Casey Baseel

Born and raised in Los Angeles, Casey Baseel spent his formative years staring in frustration at un-subtitled Japanese TV programming shown on Southern California’s international channel. Taking matters into his own hands, he moved to Tokyo to study the language, then found work in Yokohama a decade ago teaching, translating, and marketing hotels he can’t afford to stay in. When not participating in the eternal cycle of exercising to burn the calories form his love of Japanese food, Casey scours used comic and game shops for forgotten classics, drags his wife around the country in a quest to visit all its castles, sings karaoke not nearly as well as he thinks he does, and counts the days until the summertime bars open on Enoshima Beach.

All Stories by Casey Baseel

Original Japanese Kirby Was Even Less Hardcore

No discussion of the pantheon of video game heroes is complete without mentioning HAL Laboratory’s Kirby. Including his recently-released 20th anniversary collection, the adorable pink puffball has close to two dozen appearances under his belt, which is an impressive feat for someone who lacks a waist.

Kirby has also gotten a bit of free publicity from website TV Tropes, with its “American Kirby is Hardcore” entry, which catalogues how the images of Kirby and other fictional characters are “toughened up” in marketing to make them more appealing to U.S. audiences.

In recent years, Kirby’s earned enough gamer goodwill to be as cute as he wants to in any market. Even still, we’re guessing he would have had a tough time of it initially in overseas markets if HAL had stuck with the character’s original name. Read More

Evangelion Director Shocks the Anime World Without Making a Movie Where Everyone Turns Into Tang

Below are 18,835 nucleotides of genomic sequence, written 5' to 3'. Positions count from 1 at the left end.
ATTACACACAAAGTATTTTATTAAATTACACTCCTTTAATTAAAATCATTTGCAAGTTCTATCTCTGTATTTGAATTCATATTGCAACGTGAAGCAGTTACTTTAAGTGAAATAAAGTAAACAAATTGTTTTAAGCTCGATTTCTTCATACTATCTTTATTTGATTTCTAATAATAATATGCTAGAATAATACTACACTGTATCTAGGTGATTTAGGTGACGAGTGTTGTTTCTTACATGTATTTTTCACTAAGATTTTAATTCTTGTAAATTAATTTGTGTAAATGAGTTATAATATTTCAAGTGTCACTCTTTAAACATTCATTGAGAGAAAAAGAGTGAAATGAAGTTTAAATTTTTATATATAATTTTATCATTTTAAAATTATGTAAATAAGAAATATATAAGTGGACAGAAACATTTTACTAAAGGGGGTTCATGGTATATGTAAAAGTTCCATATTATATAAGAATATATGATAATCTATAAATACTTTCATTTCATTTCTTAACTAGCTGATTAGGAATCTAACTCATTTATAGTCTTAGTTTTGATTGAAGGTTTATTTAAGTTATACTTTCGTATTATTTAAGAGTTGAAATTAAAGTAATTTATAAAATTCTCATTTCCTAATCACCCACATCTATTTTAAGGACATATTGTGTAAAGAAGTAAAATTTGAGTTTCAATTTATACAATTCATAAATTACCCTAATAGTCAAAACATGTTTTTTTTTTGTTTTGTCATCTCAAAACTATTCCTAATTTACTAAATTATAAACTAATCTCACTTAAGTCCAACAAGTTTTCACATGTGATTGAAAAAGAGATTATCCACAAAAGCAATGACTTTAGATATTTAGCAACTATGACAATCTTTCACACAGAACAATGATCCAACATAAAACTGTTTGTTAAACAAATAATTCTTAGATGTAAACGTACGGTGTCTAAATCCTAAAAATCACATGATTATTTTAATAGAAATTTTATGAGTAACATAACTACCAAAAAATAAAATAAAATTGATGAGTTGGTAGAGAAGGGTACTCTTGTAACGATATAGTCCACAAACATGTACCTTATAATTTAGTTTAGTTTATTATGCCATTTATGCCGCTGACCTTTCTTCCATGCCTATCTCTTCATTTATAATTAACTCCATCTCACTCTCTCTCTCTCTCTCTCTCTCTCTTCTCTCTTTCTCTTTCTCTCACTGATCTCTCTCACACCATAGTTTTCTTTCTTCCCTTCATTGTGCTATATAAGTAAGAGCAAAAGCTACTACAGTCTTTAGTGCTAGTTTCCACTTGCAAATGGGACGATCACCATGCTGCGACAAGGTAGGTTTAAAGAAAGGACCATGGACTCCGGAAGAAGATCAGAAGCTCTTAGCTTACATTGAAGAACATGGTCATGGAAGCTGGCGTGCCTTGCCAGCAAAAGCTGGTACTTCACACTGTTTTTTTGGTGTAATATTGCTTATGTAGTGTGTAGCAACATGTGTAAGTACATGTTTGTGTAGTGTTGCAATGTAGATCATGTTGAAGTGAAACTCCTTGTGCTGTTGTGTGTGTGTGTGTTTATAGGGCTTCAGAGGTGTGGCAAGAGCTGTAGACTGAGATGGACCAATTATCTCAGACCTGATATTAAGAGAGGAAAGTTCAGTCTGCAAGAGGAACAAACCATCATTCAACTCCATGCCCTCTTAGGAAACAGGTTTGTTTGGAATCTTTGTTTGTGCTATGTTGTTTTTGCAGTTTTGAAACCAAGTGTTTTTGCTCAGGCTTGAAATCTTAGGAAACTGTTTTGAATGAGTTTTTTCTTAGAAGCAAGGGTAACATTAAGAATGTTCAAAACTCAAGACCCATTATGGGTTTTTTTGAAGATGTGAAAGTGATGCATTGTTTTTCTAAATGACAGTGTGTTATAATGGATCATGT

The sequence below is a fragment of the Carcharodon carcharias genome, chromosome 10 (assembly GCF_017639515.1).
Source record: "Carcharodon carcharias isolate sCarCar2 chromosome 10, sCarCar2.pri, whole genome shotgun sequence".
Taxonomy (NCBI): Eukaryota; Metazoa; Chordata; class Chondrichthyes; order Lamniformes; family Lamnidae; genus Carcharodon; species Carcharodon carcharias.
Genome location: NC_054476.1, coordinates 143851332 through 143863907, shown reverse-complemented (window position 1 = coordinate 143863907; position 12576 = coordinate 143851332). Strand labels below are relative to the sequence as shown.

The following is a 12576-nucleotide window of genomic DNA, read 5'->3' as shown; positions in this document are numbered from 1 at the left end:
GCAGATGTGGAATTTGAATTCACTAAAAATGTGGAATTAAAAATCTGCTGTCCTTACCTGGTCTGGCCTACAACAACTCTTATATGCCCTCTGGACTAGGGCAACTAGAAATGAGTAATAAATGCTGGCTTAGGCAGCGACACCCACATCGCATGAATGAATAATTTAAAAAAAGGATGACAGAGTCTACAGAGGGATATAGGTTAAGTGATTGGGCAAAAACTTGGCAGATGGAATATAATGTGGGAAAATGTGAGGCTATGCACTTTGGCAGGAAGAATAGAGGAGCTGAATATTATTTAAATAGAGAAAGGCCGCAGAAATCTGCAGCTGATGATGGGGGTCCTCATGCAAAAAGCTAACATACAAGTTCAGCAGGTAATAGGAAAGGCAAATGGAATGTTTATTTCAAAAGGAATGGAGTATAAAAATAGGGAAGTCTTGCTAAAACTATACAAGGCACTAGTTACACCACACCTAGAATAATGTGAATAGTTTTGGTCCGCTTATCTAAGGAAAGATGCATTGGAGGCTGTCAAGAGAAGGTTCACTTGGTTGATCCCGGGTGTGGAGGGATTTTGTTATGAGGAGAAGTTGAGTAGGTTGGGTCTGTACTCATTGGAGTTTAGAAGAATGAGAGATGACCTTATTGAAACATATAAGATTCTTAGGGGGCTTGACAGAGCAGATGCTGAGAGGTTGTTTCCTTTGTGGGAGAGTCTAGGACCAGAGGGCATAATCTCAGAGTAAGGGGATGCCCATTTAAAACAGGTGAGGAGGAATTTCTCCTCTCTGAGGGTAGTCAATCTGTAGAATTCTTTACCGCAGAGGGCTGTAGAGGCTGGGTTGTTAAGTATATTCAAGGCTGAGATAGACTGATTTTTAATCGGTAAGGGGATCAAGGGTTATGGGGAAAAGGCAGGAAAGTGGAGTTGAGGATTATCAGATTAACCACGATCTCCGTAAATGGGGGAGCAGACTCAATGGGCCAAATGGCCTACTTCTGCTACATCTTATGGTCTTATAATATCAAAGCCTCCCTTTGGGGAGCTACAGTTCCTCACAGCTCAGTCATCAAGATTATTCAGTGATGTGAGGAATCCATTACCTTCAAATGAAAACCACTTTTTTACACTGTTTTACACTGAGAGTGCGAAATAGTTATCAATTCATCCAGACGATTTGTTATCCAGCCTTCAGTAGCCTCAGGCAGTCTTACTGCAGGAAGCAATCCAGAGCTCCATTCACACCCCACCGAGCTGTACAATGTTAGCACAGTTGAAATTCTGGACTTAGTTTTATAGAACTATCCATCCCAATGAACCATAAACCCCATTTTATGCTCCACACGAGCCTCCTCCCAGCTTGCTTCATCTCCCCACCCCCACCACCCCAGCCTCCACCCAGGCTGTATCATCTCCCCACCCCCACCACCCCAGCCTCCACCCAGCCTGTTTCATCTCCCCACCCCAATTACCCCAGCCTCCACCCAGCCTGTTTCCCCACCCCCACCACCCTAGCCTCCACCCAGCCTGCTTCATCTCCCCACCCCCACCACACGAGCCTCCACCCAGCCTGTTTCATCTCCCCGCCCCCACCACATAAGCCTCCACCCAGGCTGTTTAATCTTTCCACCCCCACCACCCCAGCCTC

With two feature films set to debut before the end of the year, you’d have thought Studio Ghibli grabbed as much media attention as possible. But the venerated anime production house managed to put itself even more squarely in the spotlight with the announcement regarding its upcoming feature film Kaze Tachinu, or The Wind Rises.

The film’s main character will not be voiced by a veteran voice actor. That in itself isn’t so surprising, considering Ghibli’s past casting of singers and Japanese drama stars, Takuya Kimura and Junichi Okada, for the heroes of its previous movies, Howl’s Moving Castle, Tales from Earthsea, and 2011’s From Up On Poppy Hill. Like them, the lead male voice actor for The Wind Rises is a famous member of the entertainment industry with hordes of fans. However, many of them don’t know what he sounds like, because the main character will be played by Evangelion director Hideaki Anno. Read More

Who Needs a Cherry on Top? Osaka Café Crowns its Parfaits with Cake

Tokyo’s restaurants may have more Michelin stars, but for many Japanese foodies, the real culinary action is in Osaka. Particularly if your tastes run more towards good honest grub than haute cuisine, Japan’s second largest city is the place to be.

The people of Osaka enjoy a good meal so much that they coined the phrase kuidaore, to eat until you collapse. But even with this image firmly entrenched in our minds, the city has found a new way to surprise us with its gastronomic decadence.

On a recent day out in Osaka, our reporter stopped by a café and ordered a truly hard-core parfait. It wasn’t that the parfait was so big, and no, it didn’t contain any shocking ingredients. What blew our minds about this parfait was its topping.

It was a slice of cake, and it was so big it wasn’t even trying to fit into the glass.

Read More

99-Year-Old Tea Shop Offers Something New: Green Tea Beer

Being in Japan gives you plenty of opportunities to knock back a beer. The country is filled with pubs, and alcohol consumptions is so accepted that should you tell people, flat-out, “My hobby is drinking,” they’re more likely to ask you to recommend a good bar than to stage an intervention. At the same time, Japan has countless places to sip a relaxing cup of tea, whether it’s the strong, frothy variety used in tea ceremonies called matcha, or hojicha, for which the green tea leaves are roasted before steeping. But with two tempting beverage choices to relax with and only so many hours in the day, how can anyone be expected to choose between tea and beer? As it turns out, you don’t have to. Read More

New Dating Sim Follows Time-Tested Story Blueprint of Boy Meets Alpaca

Video games have made pretty steady progress into the cultural mainstream. Even people who aren’t gamers themselves can at least see the entertainment potential of a Mario title with its breezy fun, or the sweeping adventure of a Final Fantasy.